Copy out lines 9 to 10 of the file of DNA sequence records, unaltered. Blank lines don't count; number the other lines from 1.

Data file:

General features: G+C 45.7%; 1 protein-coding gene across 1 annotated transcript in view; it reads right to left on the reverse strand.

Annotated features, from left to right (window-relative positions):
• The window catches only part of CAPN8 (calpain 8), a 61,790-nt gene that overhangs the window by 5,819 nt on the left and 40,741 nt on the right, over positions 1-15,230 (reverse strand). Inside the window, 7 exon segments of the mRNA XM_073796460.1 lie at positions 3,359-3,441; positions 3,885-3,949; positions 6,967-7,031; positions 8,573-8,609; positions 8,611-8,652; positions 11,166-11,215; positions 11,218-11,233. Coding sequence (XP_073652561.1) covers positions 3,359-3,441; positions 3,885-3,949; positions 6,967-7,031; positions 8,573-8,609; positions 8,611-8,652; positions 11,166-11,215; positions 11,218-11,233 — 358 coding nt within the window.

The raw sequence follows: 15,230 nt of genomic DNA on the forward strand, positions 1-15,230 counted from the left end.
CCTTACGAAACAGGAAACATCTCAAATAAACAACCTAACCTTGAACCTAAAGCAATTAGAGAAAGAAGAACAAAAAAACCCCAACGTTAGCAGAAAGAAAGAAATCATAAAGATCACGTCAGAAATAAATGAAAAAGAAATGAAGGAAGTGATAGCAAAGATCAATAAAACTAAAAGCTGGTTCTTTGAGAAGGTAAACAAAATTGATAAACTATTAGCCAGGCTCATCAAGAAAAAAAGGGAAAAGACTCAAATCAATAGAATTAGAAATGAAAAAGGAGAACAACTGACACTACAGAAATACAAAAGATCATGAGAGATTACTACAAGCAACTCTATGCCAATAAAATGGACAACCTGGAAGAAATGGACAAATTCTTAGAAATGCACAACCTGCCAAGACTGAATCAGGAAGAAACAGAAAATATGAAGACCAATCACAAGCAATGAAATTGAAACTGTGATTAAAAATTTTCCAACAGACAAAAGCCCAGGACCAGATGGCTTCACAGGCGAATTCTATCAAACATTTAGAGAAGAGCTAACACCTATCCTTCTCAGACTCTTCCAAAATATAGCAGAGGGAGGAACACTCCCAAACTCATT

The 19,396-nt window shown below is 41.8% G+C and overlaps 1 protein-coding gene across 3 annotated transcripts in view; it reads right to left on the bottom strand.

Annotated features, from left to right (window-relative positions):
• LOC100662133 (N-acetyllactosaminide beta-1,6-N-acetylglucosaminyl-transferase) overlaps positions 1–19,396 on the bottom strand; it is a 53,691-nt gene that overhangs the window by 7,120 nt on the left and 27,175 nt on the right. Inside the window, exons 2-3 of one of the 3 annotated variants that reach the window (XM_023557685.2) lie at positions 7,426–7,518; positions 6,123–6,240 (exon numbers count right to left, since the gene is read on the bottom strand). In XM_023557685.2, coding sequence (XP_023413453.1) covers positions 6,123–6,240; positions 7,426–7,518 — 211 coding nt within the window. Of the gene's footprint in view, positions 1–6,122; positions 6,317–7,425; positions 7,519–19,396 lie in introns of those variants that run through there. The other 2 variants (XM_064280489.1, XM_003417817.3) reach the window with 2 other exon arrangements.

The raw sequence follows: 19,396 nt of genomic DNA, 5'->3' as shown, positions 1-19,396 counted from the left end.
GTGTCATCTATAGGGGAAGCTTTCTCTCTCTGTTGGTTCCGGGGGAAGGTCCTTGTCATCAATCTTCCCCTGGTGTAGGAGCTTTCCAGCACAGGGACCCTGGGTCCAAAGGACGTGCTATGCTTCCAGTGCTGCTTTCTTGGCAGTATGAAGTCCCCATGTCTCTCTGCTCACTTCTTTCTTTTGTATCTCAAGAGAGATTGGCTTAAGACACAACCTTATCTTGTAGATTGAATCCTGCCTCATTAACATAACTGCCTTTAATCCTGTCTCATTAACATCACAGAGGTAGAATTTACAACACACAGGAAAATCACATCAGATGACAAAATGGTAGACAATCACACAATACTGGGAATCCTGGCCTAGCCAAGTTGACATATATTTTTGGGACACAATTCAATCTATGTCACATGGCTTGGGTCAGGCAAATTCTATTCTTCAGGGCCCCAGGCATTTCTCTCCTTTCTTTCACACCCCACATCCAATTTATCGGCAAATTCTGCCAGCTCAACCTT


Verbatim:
The raw sequence follows: 19,396 nt of genomic DNA, 5'->3' as shown, positions 1-19,396 counted from the left end.
GTGTCATCTATAGGGGAAGCTTTCTCTCTCTGTTGGTTCCGGGGGAAGGTCCTTGTCATCAATCTTCCCCTGGTGTAGGAGCTTTCCAGCACAGGGACCCTGGGTCCAAAGGACGTGCTATGCTTCCAGTGCTGCTTTCTTGGCAGTATGAAGTCCCCATGTCTCTCTGCTCACTTCTTTCTTTTGTATCTCAAGAGAGATTGGCTTAAGACACAACCTTATCTTGTAGATTGAATCCTGCCTCATTAACATAACTGCCTTTAATCCTGTCTCATTAACATCACAGAGGTAGAATTTACAACACACAGGAAAATCACATCAGATGACAAAATGGTAGACAATCACACAATACTGGGAATCCTGGCCTAGCCAAGTTGACATATATTTTTGGGACACAATTCAATCTATGTCACATGGCTTGGGTCAGGCAAATTCTATTCTTCAGGGCCCCAGGCATTTCTCTCCTTTCTTTCACACCCCACATCCAATTTATCGGCAAATTCTGCCAGCTCAACCTT